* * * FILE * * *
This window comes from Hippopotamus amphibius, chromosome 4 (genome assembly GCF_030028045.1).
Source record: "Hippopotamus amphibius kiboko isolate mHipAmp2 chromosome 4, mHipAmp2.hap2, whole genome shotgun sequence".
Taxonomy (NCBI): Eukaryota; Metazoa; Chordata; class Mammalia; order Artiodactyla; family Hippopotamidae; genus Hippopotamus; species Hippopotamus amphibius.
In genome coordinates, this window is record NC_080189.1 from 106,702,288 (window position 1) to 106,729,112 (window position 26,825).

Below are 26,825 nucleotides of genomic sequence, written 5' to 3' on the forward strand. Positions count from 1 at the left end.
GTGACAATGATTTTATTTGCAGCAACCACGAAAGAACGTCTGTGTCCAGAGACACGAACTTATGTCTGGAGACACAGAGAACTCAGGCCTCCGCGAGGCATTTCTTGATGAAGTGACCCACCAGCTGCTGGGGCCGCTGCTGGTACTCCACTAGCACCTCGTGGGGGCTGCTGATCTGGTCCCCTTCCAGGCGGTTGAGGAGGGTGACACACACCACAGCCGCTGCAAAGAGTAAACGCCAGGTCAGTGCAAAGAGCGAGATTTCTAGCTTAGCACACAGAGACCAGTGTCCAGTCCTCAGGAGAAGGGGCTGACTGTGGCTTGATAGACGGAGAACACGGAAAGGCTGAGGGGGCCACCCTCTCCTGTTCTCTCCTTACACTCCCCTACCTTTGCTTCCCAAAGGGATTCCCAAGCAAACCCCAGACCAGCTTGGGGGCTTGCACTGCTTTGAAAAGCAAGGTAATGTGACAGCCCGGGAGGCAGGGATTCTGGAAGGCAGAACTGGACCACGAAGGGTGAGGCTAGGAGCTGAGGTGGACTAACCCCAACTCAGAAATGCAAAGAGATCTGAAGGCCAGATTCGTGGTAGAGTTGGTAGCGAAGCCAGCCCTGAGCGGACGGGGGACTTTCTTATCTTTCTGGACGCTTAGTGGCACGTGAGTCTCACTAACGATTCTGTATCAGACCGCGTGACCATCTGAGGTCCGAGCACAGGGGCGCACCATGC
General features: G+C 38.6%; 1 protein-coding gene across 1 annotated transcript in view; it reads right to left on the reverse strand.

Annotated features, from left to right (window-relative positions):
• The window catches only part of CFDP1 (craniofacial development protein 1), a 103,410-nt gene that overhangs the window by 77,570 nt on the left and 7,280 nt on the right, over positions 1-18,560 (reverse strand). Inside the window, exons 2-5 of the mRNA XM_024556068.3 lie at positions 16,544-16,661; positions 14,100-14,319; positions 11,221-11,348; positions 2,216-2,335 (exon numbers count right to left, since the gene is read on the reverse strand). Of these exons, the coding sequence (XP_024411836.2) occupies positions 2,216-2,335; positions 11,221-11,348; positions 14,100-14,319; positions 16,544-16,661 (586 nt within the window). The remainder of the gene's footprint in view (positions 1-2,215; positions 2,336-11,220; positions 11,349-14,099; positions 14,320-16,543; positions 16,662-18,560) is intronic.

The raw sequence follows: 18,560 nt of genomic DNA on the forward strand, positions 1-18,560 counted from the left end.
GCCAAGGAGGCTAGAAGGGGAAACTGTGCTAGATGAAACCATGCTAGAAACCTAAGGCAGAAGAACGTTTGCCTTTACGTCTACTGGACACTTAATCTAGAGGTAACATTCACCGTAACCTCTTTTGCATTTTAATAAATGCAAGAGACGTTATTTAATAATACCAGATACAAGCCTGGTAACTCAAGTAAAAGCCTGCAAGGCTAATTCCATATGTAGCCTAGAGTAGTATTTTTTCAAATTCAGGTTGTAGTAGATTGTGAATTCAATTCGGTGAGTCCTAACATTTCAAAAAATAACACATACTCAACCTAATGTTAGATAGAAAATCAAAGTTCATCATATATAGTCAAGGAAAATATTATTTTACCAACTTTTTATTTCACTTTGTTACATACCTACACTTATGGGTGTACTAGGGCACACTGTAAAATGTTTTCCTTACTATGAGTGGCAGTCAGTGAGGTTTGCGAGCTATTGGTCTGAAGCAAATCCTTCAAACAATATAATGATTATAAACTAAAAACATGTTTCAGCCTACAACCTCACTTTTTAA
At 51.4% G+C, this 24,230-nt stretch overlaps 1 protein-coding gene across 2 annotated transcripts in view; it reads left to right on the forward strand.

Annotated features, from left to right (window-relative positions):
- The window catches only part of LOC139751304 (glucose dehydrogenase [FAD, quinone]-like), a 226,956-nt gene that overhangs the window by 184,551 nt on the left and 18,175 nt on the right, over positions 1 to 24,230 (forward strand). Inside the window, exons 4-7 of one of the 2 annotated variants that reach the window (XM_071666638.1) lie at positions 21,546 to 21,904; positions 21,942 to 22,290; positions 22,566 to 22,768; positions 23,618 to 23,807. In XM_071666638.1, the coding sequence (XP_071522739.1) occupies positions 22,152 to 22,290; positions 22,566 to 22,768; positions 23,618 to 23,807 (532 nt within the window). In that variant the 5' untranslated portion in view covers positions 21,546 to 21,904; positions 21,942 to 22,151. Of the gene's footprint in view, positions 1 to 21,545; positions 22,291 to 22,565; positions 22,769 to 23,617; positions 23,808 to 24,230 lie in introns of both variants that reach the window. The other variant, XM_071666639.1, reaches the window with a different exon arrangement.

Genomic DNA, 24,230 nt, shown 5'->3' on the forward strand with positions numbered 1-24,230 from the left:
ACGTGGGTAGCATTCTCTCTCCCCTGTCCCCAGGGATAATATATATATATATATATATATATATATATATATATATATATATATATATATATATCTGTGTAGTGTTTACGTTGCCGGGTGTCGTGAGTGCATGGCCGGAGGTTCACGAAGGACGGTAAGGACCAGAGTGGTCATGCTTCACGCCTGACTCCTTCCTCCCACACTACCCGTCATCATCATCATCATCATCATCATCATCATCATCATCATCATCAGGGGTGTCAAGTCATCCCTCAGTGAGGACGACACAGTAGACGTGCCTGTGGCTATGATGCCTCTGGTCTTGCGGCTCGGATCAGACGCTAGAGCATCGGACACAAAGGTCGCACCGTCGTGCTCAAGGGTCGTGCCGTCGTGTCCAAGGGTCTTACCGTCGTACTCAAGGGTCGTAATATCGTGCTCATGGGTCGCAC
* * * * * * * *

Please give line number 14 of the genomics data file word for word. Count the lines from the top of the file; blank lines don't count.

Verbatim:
- The window catches only part of LOC139751304 (glucose dehydrogenase [FAD, quinone]-like), a 226,956-nt gene that overhangs the window by 184,551 nt on the left and 18,175 nt on the right, over positions 1 to 24,230 (forward strand). Inside the window, exons 4-7 of one of the 2 annotated variants that reach the window (XM_071666638.1) lie at positions 21,546 to 21,904; positions 21,942 to 22,290; positions 22,566 to 22,768; positions 23,618 to 23,807. In XM_071666638.1, the coding sequence (XP_071522739.1) occupies positions 22,152 to 22,290; positions 22,566 to 22,768; positions 23,618 to 23,807 (532 nt within the window). In that variant the 5' untranslated portion in view covers positions 21,546 to 21,904; positions 21,942 to 22,151. Of the gene's footprint in view, positions 1 to 21,545; positions 22,291 to 22,565; positions 22,769 to 23,617; positions 23,808 to 24,230 lie in introns of both variants that reach the window. The other variant, XM_071666639.1, reaches the window with a different exon arrangement.